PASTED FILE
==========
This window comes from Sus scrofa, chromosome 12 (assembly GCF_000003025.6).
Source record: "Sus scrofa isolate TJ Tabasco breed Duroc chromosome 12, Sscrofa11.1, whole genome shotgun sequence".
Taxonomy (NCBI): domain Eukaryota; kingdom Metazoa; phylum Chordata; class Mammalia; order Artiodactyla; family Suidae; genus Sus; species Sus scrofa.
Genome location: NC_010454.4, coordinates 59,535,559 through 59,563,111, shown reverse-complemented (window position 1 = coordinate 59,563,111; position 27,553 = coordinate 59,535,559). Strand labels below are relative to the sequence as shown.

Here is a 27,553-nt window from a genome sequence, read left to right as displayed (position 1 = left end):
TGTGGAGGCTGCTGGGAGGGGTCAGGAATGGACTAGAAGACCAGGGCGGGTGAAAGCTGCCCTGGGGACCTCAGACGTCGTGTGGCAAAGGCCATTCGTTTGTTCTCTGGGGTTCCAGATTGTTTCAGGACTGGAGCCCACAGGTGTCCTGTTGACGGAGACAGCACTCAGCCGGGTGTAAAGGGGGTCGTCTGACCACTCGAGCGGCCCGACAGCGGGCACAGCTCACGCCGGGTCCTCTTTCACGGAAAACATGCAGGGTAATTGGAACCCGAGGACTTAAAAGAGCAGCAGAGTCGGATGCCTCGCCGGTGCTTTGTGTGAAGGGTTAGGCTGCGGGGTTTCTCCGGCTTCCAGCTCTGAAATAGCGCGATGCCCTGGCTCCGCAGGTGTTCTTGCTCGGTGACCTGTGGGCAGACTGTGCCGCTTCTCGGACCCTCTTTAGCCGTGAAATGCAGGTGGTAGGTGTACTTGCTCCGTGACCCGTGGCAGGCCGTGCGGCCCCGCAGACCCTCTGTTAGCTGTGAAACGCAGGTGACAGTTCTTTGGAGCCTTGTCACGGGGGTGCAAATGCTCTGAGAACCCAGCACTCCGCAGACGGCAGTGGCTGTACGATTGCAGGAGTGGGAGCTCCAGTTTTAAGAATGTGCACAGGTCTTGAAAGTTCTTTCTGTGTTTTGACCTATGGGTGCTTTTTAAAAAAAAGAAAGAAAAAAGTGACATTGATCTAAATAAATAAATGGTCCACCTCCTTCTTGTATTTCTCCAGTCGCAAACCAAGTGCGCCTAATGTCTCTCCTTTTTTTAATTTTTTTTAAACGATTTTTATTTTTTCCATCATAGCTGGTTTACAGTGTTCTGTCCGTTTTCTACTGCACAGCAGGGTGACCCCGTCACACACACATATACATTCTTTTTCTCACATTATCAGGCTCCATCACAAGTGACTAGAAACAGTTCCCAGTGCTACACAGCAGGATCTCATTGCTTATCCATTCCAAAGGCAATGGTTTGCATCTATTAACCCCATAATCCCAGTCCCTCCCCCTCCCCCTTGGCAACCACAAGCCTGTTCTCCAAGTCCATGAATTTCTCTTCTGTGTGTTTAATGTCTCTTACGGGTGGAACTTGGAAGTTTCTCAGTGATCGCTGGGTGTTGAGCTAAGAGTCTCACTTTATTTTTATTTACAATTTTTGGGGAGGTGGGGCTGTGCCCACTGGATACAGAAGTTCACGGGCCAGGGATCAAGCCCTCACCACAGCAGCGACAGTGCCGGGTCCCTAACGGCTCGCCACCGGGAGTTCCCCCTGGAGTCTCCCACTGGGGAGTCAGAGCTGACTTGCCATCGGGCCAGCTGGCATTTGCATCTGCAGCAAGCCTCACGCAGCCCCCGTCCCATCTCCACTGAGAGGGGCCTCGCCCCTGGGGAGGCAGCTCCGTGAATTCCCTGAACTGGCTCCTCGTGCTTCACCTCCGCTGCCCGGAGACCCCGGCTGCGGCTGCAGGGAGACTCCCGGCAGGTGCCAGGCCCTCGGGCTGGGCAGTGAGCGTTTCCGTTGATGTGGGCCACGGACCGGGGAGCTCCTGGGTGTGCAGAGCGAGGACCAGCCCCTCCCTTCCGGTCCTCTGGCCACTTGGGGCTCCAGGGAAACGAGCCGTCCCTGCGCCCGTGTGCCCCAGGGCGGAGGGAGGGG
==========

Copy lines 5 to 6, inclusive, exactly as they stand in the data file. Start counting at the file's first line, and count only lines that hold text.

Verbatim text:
Here is a 27,553-nt window from a genome sequence, read left to right as displayed (position 1 = left end):
TGTGGAGGCTGCTGGGAGGGGTCAGGAATGGACTAGAAGACCAGGGCGGGTGAAAGCTGCCCTGGGGACCTCAGACGTCGTGTGGCAAAGGCCATTCGTTTGTTCTCTGGGGTTCCAGATTGTTTCAGGACTGGAGCCCACAGGTGTCCTGTTGACGGAGACAGCACTCAGCCGGGTGTAAAGGGGGTCGTCTGACCACTCGAGCGGCCCGACAGCGGGCACAGCTCACGCCGGGTCCTCTTTCACGGAAAACATGCAGGGTAATTGGAACCCGAGGACTTAAAAGAGCAGCAGAGTCGGATGCCTCGCCGGTGCTTTGTGTGAAGGGTTAGGCTGCGGGGTTTCTCCGGCTTCCAGCTCTGAAATAGCGCGATGCCCTGGCTCCGCAGGTGTTCTTGCTCGGTGACCTGTGGGCAGACTGTGCCGCTTCTCGGACCCTCTTTAGCCGTGAAATGCAGGTGGTAGGTGTACTTGCTCCGTGACCCGTGGCAGGCCGTGCGGCCCCGCAGACCCTCTGTTAGCTGTGAAACGCAGGTGACAGTTCTTTGGAGCCTTGTCACGGGGGTGCAAATGCTCTGAGAACCCAGCACTCCGCAGACGGCAGTGGCTGTACGATTGCAGGAGTGGGAGCTCCAGTTTTAAGAATGTGCACAGGTCTTGAAAGTTCTTTCTGTGTTTTGACCTATGGGTGCTTTTTAAAAAAAAGAAAGAAAAAAGTGACATTGATCTAAATAAATAAATGGTCCACCTCCTTCTTGTATTTCTCCAGTCGCAAACCAAGTGCGCCTAATGTCTCTCCTTTTTTTAATTTTTTTTAAACGATTTTTATTTTTTCCATCATAGCTGGTTTACAGTGTTCTGTCCGTTTTCTACTGCACAGCAGGGTGACCCCGTCACACACACATATACATTCTTTTTCTCACATTATCAGGCTCCATCACAAGTGACTAGAAACAGTTCCCAGTGCTACACAGCAGGATCTCATTGCTTATCCATTCCAAAGGCAATGGTTTGCATCTATTAACCCCATAATCCCAGTCCCTCCCCCTCCCCCTTGGCAACCACAAGCCTGTTCTCCAAGTCCATGAATTTCTCTTCTGTGTGTTTAATGTCTCTTACGGGTGGAACTTGGAAGTTTCTCAGTGATCGCTGGGTGTTGAGCTAAGAGTCTCACTTTATTTTTATTTACAATTTTTGGGGAGGTGGGGCTGTGCCCACTGGATACAGAAGTTCACGGGCCAGGGATCAAGCCCTCACCACAGCAGCGACAGTGCCGGGTCCCTAACGGCTCGCCACCGGGAGTTCCCCCTGGAGTCTCCCACTGGGGAGTCAGAGCTGACTTGCCATCGGGCCAGCTGGCATTTGCATCTGCAGCAAGCCTCACGCAGCCCCCGTCCCATCTCCACTGAGAGGGGCCTCGCCCCTGGGGAGGCAGCTCCGTGAATTCCCTGAACTGGCTCCTCGTGCTTCACCTCCGCTGCCCGGAGACCCCGGCTGCGGCTGCAGGGAGACTCCCGGCAGGTGCCAGGCCCTCGGGCTGGGCAGTGAGCGTTTCCGTTGATGTGGGCCACGGACCGGGGAGCTCCTGGGTGTGCAGAGCGAGGACCAGCCCCTCCCTTCCGGTCCTCTGGCCACTTGGGGCTCCAGGGAAACGAGCCGTCCCTGCGCCCGTGTGCCCCAGGGCGGAGGGAGGGG